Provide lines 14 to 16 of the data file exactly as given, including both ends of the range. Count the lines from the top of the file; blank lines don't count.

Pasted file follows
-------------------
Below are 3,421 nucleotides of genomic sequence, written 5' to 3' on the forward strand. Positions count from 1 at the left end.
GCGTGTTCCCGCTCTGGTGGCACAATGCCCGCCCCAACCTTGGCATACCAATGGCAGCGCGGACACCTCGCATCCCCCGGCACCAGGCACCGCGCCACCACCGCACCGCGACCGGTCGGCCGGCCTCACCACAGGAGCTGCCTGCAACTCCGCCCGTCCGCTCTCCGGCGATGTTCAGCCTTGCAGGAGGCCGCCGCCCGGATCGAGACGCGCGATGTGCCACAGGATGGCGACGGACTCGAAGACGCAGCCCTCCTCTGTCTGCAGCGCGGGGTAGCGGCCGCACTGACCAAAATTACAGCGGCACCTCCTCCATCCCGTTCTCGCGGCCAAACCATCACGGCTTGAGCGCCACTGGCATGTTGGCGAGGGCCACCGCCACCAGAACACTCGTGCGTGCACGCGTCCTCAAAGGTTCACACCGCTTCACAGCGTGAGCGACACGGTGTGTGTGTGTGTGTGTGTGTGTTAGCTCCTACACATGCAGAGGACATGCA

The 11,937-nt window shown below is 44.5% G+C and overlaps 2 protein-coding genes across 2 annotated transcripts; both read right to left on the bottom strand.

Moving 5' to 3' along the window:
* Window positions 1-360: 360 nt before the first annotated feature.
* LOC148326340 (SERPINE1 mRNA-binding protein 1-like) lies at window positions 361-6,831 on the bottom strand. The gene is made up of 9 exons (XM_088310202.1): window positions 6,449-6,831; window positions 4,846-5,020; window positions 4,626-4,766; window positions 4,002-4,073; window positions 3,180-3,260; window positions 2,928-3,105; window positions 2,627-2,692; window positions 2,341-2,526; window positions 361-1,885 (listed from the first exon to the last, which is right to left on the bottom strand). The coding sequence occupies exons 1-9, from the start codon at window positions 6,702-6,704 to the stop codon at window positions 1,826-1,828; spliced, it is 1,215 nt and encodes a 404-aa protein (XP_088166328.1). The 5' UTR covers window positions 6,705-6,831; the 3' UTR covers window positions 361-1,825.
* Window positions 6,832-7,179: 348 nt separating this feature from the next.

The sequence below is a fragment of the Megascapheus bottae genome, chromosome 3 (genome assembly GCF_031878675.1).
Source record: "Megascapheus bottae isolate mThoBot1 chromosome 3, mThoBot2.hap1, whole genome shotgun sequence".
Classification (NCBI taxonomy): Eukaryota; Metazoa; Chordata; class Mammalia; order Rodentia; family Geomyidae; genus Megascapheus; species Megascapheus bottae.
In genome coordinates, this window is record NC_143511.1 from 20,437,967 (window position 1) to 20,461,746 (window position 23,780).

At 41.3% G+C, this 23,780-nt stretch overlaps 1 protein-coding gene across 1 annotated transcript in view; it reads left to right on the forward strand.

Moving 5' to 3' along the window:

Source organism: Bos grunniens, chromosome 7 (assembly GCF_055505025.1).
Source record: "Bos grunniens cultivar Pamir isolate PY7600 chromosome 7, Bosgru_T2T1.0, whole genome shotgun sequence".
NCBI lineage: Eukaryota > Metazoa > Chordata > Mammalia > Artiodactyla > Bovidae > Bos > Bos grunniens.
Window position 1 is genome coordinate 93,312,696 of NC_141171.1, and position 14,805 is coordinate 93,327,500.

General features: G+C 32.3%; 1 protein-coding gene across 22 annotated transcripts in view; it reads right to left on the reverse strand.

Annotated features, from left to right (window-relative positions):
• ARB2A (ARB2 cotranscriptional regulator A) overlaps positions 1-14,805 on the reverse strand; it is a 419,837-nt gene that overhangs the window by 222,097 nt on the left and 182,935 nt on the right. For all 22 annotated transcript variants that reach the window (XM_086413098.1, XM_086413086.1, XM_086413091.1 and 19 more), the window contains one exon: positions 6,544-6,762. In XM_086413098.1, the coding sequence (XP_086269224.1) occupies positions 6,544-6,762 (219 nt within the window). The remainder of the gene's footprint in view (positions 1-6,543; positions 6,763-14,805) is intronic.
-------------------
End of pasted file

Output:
Source organism: Bos grunniens, chromosome 7 (assembly GCF_055505025.1).
Source record: "Bos grunniens cultivar Pamir isolate PY7600 chromosome 7, Bosgru_T2T1.0, whole genome shotgun sequence".
NCBI lineage: Eukaryota > Metazoa > Chordata > Mammalia > Artiodactyla > Bovidae > Bos > Bos grunniens.